Gov.-elect Gavin Newsom has the opportunity to chart his own course on climate change by addressing one of the state’s greatest challenges: the resilience of our water supplies. If Newsom can modernize the state’s water governance and provide clean drinking water to all, he would truly make his own mark in establishing California as a world leader by building resilience to climate change.
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By Maurice Hall
Maurice Hall is associate vice president for ecosystems-water for the Environmental Defense Fund, email@example.com. He wrote this commentary for CALmatters.
Gov.-elect Gavin Newsom has the opportunity to chart his own course on climate change by addressing one of the state’s greatest challenges: the resilience of our water supplies.
Newsom didn’t waste any time diving in.
On Election Day, he co-authored a letter with Gov. Jerry Brown asking the state water board to delay voting on a plan to increase Delta water flows for salmon so that stakeholders could negotiate voluntary agreements.
Addressing the urgent needs of our aquatic systems requires a bold vision of water governance in California, along with more funding and investment in our natural systems.
To maintain the world’s fifth largest economy, it’s crucial for California to manage water in a new way that addresses the climate change realities of the 21st century—drought and an unpredictable water supply.
This starts with more reliable funding.
Although voters earlier this month rejected Proposition 3, an $8.9 billion water bond measure, the state still has a good start on major water projects with more than $1 billion from Proposition 68 approved in June.
However, we still need a steady funding source to pay for the work of stewarding our rivers, drinking water and groundwater. It’s common sense. We all understand we need to pay our water bill to help cover the costs of operating and maintaining pipes and treatment plants that bring clean water to our homes every day.
Another equally important but often overlooked part of our state’s water system is our natural water infrastructure: the watersheds that collect rain and snow, the rivers that deliver water to farms and cities, and the vast underground basins that store groundwater.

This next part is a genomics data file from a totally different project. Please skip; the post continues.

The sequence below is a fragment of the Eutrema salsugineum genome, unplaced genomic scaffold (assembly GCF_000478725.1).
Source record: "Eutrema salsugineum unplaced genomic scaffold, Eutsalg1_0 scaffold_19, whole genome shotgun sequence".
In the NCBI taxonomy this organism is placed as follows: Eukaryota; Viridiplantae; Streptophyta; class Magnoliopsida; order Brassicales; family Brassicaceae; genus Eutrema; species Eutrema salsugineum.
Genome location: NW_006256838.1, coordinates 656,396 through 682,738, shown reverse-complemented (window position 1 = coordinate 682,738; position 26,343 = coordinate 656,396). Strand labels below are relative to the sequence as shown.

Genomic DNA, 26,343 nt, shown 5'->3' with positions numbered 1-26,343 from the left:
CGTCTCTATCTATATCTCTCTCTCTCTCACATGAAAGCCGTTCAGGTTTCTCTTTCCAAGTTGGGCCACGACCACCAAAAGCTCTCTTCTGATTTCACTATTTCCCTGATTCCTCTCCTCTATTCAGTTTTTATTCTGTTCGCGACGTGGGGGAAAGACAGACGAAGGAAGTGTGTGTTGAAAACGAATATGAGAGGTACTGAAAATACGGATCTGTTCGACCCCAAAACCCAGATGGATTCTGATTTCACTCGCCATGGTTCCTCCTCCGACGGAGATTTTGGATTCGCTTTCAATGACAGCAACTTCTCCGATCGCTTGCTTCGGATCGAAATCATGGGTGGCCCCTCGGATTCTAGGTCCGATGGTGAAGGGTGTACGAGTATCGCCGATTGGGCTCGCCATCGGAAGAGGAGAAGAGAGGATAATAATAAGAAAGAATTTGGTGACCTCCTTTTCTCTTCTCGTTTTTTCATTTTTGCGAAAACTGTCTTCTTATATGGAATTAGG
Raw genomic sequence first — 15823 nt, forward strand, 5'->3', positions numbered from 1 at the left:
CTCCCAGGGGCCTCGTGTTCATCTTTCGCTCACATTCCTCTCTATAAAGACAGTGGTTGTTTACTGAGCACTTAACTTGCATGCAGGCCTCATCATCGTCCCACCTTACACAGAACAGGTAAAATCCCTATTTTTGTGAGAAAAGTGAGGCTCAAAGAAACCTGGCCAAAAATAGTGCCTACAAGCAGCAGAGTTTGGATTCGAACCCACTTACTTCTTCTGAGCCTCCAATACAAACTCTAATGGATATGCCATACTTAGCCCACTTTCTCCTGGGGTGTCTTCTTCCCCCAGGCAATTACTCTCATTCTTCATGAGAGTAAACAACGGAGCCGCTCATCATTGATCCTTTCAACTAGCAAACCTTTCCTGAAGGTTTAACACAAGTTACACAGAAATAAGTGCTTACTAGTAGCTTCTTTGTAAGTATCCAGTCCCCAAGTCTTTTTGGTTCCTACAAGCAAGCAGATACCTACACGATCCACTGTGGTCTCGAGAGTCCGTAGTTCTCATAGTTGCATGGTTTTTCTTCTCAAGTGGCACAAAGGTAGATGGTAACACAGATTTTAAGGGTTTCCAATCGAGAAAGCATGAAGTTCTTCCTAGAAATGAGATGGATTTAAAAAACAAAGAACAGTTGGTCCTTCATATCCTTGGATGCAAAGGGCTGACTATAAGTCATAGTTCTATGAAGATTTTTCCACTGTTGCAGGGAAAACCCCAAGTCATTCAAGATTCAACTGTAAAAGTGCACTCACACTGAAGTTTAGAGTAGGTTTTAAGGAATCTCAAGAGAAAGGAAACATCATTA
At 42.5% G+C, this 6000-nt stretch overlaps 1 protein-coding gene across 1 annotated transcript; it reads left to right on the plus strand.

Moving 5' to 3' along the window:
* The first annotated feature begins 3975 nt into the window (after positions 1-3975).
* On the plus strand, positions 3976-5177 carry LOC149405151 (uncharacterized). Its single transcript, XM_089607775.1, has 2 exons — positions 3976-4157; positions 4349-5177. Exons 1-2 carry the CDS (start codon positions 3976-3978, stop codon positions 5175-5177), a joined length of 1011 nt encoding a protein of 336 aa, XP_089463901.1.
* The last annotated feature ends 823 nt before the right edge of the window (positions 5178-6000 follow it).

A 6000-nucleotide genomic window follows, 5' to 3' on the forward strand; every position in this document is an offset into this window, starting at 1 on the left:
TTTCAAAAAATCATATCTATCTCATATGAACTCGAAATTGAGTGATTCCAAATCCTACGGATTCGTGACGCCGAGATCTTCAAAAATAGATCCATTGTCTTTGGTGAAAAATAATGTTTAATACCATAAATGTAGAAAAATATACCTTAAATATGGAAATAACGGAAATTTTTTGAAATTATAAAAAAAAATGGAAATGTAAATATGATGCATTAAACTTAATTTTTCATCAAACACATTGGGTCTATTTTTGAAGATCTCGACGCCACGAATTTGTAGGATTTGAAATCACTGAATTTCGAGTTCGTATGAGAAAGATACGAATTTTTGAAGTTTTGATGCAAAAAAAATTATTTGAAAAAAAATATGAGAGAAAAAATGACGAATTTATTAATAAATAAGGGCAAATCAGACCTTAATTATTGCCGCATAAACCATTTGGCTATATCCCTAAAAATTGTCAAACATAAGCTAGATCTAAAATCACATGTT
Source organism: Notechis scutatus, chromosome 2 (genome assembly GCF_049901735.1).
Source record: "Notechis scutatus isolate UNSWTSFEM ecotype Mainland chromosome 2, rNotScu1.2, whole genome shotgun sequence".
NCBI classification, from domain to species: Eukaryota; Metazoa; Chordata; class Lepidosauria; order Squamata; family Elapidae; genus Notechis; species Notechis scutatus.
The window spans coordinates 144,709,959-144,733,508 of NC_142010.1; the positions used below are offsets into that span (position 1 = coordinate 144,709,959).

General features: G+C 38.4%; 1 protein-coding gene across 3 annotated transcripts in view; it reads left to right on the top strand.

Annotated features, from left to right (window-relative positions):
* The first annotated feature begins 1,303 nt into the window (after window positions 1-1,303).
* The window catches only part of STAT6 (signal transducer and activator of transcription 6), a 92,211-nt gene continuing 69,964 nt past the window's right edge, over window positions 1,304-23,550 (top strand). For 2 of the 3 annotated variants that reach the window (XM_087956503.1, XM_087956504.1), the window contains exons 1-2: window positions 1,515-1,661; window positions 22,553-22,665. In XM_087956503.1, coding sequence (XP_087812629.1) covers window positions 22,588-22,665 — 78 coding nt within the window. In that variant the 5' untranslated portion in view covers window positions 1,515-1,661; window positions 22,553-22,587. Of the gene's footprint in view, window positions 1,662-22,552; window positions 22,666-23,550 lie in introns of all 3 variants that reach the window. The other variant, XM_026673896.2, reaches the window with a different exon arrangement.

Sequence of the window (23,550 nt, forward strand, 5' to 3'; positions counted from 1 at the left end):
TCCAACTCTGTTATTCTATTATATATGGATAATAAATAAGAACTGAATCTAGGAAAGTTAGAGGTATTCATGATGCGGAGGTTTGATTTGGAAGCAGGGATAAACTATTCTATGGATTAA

People who benefit from the water that these natural systems provide need to help pay for their upkeep.
In addition to reliable funding, we need more cohesive, inclusive management of our rivers.
Currently, management is painfully disjointed. Environmental Defense Fund proposes more coordinated management that includes representation from water users, dam operators, the environmental and environmental justice community, and state and federal wildlife agencies.
A critical component of this coordinated management is an environmental water manager to oversee our watersheds’ environmental water—water to support fish and wildlife—in a holistic, transparent way.
The environmental water manager should be backed up by planning, science and engineering staff, similar to those supporting municipal water agencies. The environmental water manager’s responsibilities would include overseeing approved bond funds for water storage improvements, which are crucial to making the state more resilient to climate change.
This is not to say we should put the needs of the environment ahead of people. It’s a disgrace that more than one million largely low-income residents face potential exposure to unsafe water in a state as wealthy as California. Legislation to create a statewide water fee to raise $140 million a year for safe drinking water failed earlier this year. In his first budget, Gov. Newsom should state that he will not tolerate the embarrassing fact that so many Californians lack safe, affordable drinking water and signal support for a renewed legislative effort for a fee to provide this fundamental right.
Many communities lack clean drinking water because of groundwater over-pumping. Only about 5 percent of California’s freshwater is above ground; the rest is groundwater.
Newsom will come into office as local agencies are starting to implement California’s most significant groundwater law in a century, which requires local agencies to balance their groundwater. Newsom can play a role in their success by providing them with resources to create sustainability plans and increase measuring and monitoring.
If California succeeds in balancing its groundwater supplies, the state will serve as a model for the West and beyond on addressing water scarcity caused by climate change.
If Newsom goes even farther by modernizing the state’s water governance and providing drinking water to all, he would truly make his own mark in establishing California as a world leader by building resilience to climate change.